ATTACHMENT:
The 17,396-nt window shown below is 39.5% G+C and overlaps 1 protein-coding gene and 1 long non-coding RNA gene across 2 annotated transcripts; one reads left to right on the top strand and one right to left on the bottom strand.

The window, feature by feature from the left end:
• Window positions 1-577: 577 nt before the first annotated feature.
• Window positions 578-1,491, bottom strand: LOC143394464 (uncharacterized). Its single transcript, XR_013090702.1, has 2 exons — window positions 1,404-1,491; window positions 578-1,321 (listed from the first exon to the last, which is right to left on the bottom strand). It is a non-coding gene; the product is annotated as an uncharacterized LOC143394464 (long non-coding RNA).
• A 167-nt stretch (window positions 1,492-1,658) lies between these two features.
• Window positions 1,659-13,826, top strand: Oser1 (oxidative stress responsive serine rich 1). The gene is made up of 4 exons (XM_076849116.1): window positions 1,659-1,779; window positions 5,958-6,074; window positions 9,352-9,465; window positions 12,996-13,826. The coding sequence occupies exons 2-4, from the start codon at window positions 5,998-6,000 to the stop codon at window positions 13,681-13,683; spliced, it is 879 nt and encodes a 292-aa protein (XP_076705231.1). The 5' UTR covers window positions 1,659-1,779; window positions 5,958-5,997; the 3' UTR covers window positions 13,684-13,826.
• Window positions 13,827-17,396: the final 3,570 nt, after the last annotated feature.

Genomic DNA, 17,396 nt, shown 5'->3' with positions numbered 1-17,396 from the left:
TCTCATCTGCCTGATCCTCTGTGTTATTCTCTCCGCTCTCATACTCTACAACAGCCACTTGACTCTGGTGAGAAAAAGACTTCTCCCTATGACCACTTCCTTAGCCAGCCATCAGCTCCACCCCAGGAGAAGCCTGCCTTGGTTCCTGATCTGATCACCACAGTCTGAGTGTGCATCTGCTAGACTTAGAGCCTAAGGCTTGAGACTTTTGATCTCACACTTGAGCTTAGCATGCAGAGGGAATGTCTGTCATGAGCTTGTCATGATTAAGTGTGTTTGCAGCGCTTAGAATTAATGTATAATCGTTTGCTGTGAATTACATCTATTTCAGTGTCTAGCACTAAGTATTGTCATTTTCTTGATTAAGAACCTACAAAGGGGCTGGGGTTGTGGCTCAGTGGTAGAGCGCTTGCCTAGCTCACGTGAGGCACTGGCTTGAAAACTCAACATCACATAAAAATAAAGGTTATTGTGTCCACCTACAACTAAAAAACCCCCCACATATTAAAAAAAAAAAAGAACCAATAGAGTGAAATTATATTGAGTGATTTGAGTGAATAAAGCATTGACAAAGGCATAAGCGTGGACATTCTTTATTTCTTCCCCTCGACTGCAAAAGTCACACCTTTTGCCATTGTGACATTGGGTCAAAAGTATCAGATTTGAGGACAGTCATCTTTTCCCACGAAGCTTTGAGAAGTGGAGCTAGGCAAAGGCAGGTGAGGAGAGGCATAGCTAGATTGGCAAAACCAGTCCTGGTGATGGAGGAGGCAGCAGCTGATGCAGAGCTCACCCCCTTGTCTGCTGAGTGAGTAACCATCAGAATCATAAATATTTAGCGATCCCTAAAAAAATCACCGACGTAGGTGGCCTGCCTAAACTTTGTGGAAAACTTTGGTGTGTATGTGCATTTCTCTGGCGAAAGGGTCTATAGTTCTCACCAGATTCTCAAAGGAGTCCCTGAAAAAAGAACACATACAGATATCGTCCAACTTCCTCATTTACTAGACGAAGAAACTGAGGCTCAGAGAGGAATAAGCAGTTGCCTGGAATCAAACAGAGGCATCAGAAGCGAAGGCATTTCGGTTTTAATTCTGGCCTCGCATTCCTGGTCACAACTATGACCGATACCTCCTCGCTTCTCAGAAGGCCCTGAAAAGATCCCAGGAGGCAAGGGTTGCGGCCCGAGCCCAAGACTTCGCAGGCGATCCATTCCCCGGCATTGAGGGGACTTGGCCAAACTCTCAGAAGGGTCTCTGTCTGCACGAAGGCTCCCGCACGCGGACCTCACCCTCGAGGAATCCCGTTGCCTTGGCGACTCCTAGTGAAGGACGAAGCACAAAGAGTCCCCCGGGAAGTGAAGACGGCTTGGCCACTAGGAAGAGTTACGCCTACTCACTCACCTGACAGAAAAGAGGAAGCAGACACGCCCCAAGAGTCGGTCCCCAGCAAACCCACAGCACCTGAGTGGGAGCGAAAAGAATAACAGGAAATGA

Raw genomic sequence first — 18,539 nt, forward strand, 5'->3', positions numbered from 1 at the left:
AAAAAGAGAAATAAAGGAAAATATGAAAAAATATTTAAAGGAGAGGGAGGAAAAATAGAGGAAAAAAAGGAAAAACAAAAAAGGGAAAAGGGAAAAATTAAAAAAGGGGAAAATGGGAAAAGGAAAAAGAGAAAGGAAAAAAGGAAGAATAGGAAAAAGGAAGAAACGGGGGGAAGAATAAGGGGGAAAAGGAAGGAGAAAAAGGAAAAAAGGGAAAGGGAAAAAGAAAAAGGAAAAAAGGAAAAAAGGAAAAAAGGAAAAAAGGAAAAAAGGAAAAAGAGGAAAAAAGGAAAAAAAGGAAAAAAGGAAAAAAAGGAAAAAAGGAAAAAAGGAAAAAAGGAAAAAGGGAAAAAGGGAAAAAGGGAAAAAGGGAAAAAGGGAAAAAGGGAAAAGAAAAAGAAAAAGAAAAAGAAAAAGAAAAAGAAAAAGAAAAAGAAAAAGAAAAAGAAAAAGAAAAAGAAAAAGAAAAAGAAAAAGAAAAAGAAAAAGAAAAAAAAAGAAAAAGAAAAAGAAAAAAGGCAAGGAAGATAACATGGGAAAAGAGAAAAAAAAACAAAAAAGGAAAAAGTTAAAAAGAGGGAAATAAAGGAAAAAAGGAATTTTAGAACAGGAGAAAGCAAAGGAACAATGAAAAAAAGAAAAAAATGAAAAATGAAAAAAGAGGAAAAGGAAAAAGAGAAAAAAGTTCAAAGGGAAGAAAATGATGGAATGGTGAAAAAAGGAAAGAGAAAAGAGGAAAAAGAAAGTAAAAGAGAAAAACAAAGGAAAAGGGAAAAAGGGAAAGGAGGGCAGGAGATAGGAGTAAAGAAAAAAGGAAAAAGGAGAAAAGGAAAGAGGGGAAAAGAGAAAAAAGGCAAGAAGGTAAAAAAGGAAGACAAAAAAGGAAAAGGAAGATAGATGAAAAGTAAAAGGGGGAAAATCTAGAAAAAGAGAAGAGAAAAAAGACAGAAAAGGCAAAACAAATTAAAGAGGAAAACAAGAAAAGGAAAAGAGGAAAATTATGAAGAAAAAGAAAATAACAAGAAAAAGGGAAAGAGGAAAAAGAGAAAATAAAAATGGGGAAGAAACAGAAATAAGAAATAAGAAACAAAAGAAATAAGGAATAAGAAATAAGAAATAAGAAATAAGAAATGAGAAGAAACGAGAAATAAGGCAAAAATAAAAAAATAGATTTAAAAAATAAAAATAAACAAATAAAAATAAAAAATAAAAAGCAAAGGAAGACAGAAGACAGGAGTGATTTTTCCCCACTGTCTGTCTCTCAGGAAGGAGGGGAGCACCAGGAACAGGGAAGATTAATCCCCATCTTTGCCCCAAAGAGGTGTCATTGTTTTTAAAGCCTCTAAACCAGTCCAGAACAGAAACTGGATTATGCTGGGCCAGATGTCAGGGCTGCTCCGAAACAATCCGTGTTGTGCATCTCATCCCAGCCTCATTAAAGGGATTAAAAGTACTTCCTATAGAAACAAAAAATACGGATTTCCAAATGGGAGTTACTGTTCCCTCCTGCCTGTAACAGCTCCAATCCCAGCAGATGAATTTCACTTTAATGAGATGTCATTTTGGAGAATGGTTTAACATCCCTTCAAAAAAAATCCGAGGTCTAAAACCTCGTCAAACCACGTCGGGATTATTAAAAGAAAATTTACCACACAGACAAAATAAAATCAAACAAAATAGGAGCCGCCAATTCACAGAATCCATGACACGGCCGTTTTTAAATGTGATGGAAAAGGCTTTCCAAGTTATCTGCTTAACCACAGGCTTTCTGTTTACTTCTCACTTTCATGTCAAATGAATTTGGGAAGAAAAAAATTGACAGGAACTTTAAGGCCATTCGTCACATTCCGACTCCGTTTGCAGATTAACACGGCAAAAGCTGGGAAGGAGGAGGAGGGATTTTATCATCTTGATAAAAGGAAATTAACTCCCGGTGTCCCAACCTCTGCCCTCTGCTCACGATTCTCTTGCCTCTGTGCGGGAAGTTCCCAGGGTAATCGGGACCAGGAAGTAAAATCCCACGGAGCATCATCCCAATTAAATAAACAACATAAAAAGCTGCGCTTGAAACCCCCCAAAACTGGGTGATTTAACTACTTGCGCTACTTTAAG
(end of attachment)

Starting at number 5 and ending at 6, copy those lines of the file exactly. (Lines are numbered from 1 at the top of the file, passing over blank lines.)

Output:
• A 167-nt stretch (window positions 1,492-1,658) lies between these two features.
• Window positions 1,659-13,826, top strand: Oser1 (oxidative stress responsive serine rich 1). The gene is made up of 4 exons (XM_076849116.1): window positions 1,659-1,779; window positions 5,958-6,074; window positions 9,352-9,465; window positions 12,996-13,826. The coding sequence occupies exons 2-4, from the start codon at window positions 5,998-6,000 to the stop codon at window positions 13,681-13,683; spliced, it is 879 nt and encodes a 292-aa protein (XP_076705231.1). The 5' UTR covers window positions 1,659-1,779; window positions 5,958-5,997; the 3' UTR covers window positions 13,684-13,826.